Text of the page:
Wealth managers' profitability slid an astounding 69% in 2001, battered by the shaky global markets, which cost investors more than $2.9 trillion, or 4.4% of the total value of global investment assets.
The numbers, reported by Boston Consulting Group, are based on research from more than 60 global wealth managers, including seven of the top 10. The providers have total assets under management of more than $3 trillion.
Surprisingly, wealth managers and private bankers did little in 2001 to address their costs and failed to focus sufficiently on their most valuable customers, according to the Boston-based firm. "After a year of widespread wealth destruction, wealth managers have been slow to respond to market conditions," warned Bruce M. Holley, one of the report's three authors.
Bank-based wealth managers, predominantly fee-based providers, weathered the economic storm better than their commission-based competitors, he said in an interview. "The fee-based model outperformed the commission-based model in terms of revenue. On average, you see about a 35% pre-tax margin for fee-based providers and a 1% margin for commission-based organizations.""
Europe's woes were even worse, where profits declined 34%, as survey participants witnessed revenue drop 14%. Surprisingly, profits in the Asia-Pacific region grew an impressive 15%, buoyed by some top performers, although Holley declined to name names.
Rigorous performance measurement and cost management were essential watchwords for participants this year. Another key issue was banks' renewed focus on targeted markets, ensuring that their service models really are aligned with their chosen clients. Banks also relearned a bottom-line requirement: Advice is king.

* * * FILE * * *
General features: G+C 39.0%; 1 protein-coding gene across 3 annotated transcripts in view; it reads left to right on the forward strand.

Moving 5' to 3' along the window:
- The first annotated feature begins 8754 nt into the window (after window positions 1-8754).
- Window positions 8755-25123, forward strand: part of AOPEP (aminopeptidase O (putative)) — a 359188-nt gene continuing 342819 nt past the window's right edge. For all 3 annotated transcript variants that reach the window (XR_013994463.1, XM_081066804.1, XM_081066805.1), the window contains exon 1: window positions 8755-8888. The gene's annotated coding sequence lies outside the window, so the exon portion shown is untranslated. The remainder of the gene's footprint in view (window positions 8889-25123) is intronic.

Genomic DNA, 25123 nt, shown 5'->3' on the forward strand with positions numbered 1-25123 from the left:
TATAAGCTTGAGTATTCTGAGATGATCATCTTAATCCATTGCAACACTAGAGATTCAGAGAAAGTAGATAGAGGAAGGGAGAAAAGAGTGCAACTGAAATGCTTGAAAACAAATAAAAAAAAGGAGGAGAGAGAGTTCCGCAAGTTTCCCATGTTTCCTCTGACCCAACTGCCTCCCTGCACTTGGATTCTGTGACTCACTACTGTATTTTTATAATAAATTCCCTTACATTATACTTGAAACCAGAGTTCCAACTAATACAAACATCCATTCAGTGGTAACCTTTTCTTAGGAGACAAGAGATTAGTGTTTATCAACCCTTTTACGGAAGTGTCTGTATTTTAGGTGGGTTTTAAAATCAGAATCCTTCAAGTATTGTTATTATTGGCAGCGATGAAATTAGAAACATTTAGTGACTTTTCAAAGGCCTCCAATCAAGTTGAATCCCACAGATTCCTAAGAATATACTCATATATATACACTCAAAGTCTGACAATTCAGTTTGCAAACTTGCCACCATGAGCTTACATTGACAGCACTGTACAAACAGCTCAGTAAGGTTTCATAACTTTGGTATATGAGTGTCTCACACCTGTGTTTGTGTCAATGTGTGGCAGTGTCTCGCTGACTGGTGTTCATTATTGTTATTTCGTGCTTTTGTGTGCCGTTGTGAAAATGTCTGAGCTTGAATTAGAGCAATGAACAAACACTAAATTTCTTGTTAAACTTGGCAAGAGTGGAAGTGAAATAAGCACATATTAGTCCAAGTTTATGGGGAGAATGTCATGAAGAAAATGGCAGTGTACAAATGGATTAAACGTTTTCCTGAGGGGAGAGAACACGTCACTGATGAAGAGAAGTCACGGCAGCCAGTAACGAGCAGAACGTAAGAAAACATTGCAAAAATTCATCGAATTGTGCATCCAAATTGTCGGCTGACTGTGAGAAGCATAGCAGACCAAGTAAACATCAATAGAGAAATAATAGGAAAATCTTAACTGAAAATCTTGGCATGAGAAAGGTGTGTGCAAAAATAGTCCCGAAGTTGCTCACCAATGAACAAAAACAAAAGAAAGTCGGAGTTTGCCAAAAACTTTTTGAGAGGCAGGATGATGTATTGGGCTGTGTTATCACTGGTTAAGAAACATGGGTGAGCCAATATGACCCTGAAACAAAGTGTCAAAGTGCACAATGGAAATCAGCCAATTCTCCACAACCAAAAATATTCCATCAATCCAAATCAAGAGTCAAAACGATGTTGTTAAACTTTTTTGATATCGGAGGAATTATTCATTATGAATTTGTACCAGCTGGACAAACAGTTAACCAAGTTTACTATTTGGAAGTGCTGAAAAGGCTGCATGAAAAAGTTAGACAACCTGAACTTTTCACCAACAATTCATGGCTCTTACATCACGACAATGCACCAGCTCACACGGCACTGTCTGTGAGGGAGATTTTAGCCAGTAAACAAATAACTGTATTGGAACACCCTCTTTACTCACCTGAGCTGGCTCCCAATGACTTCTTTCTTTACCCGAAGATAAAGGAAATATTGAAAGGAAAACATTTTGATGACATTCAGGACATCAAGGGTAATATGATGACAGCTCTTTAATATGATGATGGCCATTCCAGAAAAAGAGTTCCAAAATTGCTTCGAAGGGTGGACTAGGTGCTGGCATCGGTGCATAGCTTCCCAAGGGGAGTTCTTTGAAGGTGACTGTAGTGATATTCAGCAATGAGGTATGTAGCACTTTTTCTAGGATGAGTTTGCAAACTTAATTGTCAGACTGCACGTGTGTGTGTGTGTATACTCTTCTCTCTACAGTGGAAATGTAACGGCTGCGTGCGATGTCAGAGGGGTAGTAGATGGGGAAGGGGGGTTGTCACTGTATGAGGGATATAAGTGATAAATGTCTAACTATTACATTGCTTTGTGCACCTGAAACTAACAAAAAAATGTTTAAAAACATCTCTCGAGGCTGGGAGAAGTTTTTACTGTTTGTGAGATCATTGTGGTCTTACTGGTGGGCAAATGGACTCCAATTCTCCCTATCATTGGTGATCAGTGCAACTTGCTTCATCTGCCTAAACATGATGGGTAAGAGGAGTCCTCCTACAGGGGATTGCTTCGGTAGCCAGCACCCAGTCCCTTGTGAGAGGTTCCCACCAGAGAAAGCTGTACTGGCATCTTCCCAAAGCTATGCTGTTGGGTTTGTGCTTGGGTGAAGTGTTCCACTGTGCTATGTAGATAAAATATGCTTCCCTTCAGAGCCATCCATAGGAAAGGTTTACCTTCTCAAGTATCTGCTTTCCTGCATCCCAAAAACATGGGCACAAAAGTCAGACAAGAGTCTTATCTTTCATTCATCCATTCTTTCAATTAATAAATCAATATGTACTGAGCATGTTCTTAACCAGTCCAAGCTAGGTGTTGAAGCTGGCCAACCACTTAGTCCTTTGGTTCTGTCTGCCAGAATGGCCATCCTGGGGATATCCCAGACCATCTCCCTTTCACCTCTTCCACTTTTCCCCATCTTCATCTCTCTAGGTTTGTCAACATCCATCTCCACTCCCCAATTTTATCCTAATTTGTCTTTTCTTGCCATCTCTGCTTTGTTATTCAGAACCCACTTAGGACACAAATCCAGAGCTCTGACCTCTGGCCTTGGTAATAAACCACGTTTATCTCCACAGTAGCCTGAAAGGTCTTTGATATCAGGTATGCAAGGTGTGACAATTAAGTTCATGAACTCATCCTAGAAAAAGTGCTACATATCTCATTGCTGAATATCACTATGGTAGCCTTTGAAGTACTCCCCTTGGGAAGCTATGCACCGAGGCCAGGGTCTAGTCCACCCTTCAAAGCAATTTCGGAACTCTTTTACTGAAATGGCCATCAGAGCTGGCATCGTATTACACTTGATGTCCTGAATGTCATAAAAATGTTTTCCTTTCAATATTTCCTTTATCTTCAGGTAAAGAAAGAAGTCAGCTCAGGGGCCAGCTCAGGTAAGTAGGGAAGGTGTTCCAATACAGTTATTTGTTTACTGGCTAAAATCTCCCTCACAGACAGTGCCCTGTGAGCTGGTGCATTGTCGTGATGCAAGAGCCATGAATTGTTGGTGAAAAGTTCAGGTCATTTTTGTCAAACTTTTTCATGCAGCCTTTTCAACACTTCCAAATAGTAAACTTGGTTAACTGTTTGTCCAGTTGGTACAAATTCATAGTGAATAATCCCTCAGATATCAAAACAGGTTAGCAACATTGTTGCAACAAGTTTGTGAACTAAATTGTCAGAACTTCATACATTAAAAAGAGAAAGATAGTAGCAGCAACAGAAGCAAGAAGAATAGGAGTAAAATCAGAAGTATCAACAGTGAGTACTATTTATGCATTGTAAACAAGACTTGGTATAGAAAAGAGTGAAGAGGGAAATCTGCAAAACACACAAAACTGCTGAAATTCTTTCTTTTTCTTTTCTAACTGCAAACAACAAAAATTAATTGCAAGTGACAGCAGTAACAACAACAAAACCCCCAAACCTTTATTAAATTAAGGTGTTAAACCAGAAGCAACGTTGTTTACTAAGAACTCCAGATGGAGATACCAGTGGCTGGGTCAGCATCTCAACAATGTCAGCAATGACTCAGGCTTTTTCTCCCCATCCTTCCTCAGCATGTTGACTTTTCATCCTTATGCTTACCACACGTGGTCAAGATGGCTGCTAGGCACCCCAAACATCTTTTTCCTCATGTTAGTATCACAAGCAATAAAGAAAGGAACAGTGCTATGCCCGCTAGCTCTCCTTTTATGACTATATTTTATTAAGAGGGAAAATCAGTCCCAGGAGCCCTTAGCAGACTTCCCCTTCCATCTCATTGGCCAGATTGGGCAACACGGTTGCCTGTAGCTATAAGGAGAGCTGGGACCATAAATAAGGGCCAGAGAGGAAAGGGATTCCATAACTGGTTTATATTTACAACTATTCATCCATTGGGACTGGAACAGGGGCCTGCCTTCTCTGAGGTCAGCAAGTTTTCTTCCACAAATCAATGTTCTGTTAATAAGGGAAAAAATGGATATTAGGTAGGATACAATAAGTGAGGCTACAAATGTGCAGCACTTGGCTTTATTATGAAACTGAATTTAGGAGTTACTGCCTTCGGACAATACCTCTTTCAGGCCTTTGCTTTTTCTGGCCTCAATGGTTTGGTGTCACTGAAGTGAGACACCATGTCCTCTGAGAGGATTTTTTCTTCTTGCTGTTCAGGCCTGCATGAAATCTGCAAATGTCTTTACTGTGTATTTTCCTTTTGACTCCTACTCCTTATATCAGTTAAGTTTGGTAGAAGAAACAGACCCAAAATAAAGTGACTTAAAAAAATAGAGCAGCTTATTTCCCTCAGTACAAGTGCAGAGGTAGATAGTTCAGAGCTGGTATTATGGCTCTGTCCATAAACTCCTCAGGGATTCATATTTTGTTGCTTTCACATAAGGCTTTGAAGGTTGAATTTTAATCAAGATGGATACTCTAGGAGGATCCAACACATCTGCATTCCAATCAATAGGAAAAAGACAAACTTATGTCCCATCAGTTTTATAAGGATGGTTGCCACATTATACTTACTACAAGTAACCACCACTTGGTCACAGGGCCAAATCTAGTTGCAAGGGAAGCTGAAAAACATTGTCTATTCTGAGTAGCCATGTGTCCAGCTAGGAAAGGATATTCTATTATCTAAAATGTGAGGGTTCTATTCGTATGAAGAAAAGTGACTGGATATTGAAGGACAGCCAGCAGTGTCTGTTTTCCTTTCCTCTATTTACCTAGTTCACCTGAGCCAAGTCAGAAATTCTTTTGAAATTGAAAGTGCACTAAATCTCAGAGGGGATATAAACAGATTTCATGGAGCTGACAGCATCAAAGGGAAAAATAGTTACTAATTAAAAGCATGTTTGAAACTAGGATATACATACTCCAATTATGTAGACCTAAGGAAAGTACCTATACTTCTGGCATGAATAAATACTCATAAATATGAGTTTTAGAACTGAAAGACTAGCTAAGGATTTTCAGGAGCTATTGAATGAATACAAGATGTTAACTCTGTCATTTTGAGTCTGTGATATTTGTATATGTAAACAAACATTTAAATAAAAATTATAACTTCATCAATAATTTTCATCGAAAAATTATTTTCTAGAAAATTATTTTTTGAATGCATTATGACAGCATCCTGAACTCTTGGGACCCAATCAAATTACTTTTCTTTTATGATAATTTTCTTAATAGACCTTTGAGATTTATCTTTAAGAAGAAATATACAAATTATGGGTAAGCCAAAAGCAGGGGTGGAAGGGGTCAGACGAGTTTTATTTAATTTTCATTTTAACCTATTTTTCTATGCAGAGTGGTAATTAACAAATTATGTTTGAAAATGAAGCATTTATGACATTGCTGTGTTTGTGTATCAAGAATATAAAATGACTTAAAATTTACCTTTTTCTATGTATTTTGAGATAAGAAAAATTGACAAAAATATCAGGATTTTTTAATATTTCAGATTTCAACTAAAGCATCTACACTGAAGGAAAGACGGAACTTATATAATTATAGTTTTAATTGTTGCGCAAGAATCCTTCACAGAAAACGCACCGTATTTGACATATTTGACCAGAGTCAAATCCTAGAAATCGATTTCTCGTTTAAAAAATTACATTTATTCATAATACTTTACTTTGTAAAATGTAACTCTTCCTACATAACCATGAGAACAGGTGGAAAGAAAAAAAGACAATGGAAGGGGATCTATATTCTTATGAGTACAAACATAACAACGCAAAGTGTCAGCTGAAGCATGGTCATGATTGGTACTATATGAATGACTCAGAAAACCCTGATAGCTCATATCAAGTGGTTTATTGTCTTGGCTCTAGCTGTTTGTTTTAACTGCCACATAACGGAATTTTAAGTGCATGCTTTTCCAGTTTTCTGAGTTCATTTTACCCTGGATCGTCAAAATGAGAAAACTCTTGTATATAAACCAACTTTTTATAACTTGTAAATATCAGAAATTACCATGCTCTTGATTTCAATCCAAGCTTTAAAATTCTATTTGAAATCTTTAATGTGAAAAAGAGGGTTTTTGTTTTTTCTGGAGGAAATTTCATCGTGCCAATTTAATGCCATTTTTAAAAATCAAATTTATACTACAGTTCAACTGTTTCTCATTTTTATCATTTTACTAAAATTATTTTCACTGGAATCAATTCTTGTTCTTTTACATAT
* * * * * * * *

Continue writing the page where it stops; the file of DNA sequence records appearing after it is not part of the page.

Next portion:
"Investors want it all," Holley said. "And wealthy clients are becoming even more demanding."
Not surprisingly, U.S. equity holdings slipped $550 billion in 2001, while money market holdings rose $440 billion [see related story, page 7]. "Nervous investors - particularly those with more moderate holdings - are becoming more conservative," the authors wrote. "Despite this increase in investor conservatism, alternative investments--particularly hedge funds--are growing and have a long-term role in the wealth management industry."
Meanwhile, average wealth management costs edged up slightly, or about 1% by best estimates, for North American and European providers, as expenses rose. Those costs included hikes in operations, up 2%; technology, up 1%; and marketing and other expenses, up 5%. The importance of cost management reigned as one of the report's most prominent themes, and Holley warned that investment firms need to invest in sufficient technology to track those costs.
The game among wealth managers has changed dramatically in the last few years. "Until 2-1/2 years ago, you could put a shingle out and get assets," Holley said. "There was a lot of wealth being created, so wealth was looking for investment advice. It was easy to win. You didn't really have to compete."